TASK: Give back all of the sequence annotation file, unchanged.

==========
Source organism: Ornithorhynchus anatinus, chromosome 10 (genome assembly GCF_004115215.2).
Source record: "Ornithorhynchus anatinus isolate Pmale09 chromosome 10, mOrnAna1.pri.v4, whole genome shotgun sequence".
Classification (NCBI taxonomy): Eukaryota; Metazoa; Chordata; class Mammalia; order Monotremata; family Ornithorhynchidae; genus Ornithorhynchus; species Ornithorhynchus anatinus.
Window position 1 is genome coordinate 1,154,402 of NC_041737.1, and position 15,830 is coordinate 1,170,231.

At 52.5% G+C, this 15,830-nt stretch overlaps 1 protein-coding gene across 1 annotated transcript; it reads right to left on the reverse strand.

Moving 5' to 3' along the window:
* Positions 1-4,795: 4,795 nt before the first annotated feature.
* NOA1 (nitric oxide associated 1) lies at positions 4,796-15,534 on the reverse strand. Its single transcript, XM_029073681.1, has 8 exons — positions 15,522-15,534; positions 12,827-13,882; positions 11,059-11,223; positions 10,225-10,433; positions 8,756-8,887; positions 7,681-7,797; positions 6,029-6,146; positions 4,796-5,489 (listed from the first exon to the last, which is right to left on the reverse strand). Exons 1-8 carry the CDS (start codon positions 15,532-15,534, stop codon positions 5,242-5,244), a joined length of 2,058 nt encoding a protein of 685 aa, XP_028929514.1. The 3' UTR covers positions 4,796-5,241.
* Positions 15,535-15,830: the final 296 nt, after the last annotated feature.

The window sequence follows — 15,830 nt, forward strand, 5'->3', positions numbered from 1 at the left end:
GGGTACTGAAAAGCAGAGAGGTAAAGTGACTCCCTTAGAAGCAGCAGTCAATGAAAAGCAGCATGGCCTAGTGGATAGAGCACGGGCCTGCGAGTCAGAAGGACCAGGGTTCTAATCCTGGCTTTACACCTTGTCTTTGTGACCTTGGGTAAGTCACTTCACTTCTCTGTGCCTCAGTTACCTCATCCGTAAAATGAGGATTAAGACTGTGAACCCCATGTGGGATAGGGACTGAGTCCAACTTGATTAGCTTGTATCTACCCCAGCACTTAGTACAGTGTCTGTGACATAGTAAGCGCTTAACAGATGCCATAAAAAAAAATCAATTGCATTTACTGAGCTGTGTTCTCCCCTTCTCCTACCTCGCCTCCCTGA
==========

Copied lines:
Source organism: Ornithorhynchus anatinus, chromosome 10 (genome assembly GCF_004115215.2).
Source record: "Ornithorhynchus anatinus isolate Pmale09 chromosome 10, mOrnAna1.pri.v4, whole genome shotgun sequence".
Classification (NCBI taxonomy): Eukaryota; Metazoa; Chordata; class Mammalia; order Monotremata; family Ornithorhynchidae; genus Ornithorhynchus; species Ornithorhynchus anatinus.
Window position 1 is genome coordinate 1,154,402 of NC_041737.1, and position 15,830 is coordinate 1,170,231.

At 52.5% G+C, this 15,830-nt stretch overlaps 1 protein-coding gene across 1 annotated transcript; it reads right to left on the reverse strand.

Moving 5' to 3' along the window:
* Positions 1-4,795: 4,795 nt before the first annotated feature.
* NOA1 (nitric oxide associated 1) lies at positions 4,796-15,534 on the reverse strand. Its single transcript, XM_029073681.1, has 8 exons — positions 15,522-15,534; positions 12,827-13,882; positions 11,059-11,223; positions 10,225-10,433; positions 8,756-8,887; positions 7,681-7,797; positions 6,029-6,146; positions 4,796-5,489 (listed from the first exon to the last, which is right to left on the reverse strand). Exons 1-8 carry the CDS (start codon positions 15,532-15,534, stop codon positions 5,242-5,244), a joined length of 2,058 nt encoding a protein of 685 aa, XP_028929514.1. The 3' UTR covers positions 4,796-5,241.
* Positions 15,535-15,830: the final 296 nt, after the last annotated feature.

The window sequence follows — 15,830 nt, forward strand, 5'->3', positions numbered from 1 at the left end:
GGGTACTGAAAAGCAGAGAGGTAAAGTGACTCCCTTAGAAGCAGCAGTCAATGAAAAGCAGCATGGCCTAGTGGATAGAGCACGGGCCTGCGAGTCAGAAGGACCAGGGTTCTAATCCTGGCTTTACACCTTGTCTTTGTGACCTTGGGTAAGTCACTTCACTTCTCTGTGCCTCAGTTACCTCATCCGTAAAATGAGGATTAAGACTGTGAACCCCATGTGGGATAGGGACTGAGTCCAACTTGATTAGCTTGTATCTACCCCAGCACTTAGTACAGTGTCTGTGACATAGTAAGCGCTTAACAGATGCCATAAAAAAAAATCAATTGCATTTACTGAGCTGTGTTCTCCCCTTCTCCTACCTCGCCTCCCTGA